Economic data, images, stories that matter from Adam Tooze. More organized and coherent than twitter. More freewheeling than what you might read from me in FT, Guardian, Foreign Policy, LRB, SocialEurope etc.

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Chartbook 121 likes 30 Aug 23
Is Russia’s war economy on the brink of crisis, or settling into a new “long-war” mode? With the ruble having fallen to new lows and fear of inflation stalking the headlines, the Russian economy, in the 18 month of its war in Ukraine, is under pressure. For many Russians to see their currency plunging through the threshold of 100 roubles to the dollar came as a rude psychological shock.
Chartbook 117 likes 03 Sep 23
Politicized memory plays strange tricks. To listen to influential Western voices in 2023 you might imagine that China emerged in December 2022 from long confinement in a zero-COVID prison, a regime dictated by the vanity of Xi Jinping, a regime which inflicted years of comprehensive and repressive lockdowns on a hapless population and revealed the threat posed by the unfettered power of the CCP.
Chartbook 112 likes 26 Aug 23
Europe’s centrist political class is looking anxiously towards elections for the European Parliament in 2024. What they fear is a “lurch” to the far-right. In Germany the AfD has surged to joint second place with Chancellor Olaf Scholz’s SPD in the polls. At 19 percent the AfD’s support is roughly twice what it was at the time of the last Bundestag election in September 2021.
Chartbook 105 likes 08 Sep 23
“The market for U.S. government debt (Treasuries) forms the bedrock of the global financial system. The ability of investors to sell Treasuries quickly, cheaply, and at scale has led to an assumption, in many places enshrined in law, that Treasuries are nearly equivalent to cash. Yet in recent years Treasury market liquidity has evaporated on several occasions and, in 2020, the market’s near collapse led to the most aggressive central bank intervention in history. … a high degree of convertibility between Treasuries and cash generally requires intermediaries that can augment the money supply, absorbing sales by expanding their balance sheets on both sides. The historical depth of the Treasury market was in large part the result of a concerted effort by policymakers to nurture and support such balance sheet capacity at a collection of non bankbroker-dealers. In 2008, the ability of these intermediaries to augment the money supply became impaired as investors lost confidence in their money-like liabilities (known as repos). Subsequent changes to market structure pushed substantial Treasury dealing further beyond the bank regulatory perimeter, leaving public finance increasingly dependent on high-frequency traders and hedge funds—“shadow dealers.” The near money issued by these intermediaries proved highly unstable in 2020. Policy makers are now focused on reforming Treasury market structure so that Treasuries remain the world’s most liquid asset class. Successful reform likely requires a legal framework that, among other things, supports elastic intermediation capacity through balance sheets thatcan expand and contract as needed to meet market needs.”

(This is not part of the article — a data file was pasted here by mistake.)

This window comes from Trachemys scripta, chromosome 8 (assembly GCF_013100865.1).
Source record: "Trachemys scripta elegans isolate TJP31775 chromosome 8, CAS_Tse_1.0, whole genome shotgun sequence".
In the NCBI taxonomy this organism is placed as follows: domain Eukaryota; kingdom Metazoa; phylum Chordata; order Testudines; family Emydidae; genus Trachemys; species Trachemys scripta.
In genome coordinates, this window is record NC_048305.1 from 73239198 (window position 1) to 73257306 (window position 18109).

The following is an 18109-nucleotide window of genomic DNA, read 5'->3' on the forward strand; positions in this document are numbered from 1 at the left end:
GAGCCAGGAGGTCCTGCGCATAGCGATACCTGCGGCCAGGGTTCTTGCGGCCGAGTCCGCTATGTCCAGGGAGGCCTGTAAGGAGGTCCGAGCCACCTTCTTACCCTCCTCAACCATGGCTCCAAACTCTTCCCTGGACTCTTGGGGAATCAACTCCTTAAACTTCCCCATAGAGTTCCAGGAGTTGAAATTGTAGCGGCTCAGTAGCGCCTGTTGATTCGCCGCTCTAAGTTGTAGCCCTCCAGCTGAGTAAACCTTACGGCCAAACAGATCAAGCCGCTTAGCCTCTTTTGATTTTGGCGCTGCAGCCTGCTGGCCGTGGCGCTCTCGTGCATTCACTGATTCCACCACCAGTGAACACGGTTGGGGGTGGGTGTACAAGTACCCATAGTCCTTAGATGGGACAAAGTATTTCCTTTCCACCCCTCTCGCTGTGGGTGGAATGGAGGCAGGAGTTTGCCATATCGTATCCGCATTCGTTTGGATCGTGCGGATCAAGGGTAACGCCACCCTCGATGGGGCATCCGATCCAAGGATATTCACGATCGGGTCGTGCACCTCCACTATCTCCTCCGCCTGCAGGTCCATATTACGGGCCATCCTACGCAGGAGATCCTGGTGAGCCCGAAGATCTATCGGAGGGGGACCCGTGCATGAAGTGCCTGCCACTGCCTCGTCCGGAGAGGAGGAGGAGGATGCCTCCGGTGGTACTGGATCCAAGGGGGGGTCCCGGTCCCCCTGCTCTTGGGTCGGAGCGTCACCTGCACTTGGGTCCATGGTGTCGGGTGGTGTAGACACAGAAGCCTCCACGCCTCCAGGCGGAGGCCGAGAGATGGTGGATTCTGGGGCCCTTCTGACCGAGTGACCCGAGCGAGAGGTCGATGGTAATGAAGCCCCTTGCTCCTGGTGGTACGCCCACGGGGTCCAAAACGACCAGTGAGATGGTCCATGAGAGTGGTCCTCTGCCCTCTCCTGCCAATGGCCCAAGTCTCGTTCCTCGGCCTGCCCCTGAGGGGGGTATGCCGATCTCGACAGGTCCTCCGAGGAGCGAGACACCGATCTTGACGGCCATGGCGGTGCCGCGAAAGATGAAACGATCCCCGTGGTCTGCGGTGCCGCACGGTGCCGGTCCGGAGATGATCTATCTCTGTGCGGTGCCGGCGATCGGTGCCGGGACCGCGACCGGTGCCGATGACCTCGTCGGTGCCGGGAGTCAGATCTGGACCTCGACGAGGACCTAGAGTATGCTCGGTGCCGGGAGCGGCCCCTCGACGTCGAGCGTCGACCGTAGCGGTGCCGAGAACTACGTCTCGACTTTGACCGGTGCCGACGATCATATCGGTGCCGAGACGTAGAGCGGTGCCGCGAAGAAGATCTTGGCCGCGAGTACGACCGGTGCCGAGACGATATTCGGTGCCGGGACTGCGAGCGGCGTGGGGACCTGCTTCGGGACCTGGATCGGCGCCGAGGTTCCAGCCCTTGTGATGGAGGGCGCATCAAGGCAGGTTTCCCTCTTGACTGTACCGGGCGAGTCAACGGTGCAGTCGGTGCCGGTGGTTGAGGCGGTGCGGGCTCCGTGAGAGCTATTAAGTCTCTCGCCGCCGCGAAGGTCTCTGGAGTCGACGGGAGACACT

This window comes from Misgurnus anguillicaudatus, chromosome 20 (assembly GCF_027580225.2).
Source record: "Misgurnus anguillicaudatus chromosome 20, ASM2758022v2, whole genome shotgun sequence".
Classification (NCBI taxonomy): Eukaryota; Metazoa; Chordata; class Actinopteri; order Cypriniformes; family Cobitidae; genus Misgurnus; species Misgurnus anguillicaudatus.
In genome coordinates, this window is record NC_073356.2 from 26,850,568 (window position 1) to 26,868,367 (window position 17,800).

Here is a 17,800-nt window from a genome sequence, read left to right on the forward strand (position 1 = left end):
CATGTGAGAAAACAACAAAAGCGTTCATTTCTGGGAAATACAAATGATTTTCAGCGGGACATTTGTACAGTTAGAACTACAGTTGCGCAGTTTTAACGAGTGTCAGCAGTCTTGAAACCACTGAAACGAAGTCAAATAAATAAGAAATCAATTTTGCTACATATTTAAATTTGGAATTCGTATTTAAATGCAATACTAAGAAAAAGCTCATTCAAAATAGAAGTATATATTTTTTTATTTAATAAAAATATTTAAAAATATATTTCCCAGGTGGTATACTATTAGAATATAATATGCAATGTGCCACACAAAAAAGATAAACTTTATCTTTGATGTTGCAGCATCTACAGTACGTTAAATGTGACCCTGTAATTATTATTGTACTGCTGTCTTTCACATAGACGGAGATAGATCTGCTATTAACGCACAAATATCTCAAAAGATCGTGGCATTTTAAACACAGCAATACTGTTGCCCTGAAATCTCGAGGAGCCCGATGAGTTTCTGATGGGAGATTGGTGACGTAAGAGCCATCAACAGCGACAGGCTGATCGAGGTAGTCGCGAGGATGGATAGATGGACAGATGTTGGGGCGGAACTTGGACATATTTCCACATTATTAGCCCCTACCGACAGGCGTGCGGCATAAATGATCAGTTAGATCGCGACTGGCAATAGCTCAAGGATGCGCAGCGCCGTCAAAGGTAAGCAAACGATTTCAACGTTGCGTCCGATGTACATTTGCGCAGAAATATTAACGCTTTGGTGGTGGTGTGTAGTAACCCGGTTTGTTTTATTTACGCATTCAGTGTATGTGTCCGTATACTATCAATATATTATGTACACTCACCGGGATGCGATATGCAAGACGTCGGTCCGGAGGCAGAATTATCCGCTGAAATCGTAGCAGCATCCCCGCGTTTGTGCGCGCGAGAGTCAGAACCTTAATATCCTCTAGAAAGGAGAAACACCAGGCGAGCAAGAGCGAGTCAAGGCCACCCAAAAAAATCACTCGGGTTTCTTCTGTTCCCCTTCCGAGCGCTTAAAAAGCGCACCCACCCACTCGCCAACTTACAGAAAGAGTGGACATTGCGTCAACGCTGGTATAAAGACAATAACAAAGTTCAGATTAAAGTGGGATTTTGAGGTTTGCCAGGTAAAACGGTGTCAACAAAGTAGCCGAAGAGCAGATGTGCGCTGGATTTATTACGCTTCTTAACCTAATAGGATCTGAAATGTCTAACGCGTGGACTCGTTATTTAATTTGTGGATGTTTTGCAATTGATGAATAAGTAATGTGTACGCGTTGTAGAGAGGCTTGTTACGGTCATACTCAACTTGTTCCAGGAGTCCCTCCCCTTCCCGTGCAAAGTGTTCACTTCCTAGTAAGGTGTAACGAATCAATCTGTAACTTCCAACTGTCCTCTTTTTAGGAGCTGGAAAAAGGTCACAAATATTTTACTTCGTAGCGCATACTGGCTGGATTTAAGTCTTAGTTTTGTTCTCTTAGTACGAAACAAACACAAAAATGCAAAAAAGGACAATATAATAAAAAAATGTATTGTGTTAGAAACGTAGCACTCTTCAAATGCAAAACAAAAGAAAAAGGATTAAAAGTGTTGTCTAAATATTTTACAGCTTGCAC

Chartbook 45 likes 20 Sep 23
The banking turmoil in March 2023 brought renewed attention to bank deposits. A quickening of deposit outflows at several banks – in part due to rising interest rates – prompted financial stability concerns. Rate hikes have also created incentives for depositors to shift away from banks in search of higher returns (Afonso et al (2023)).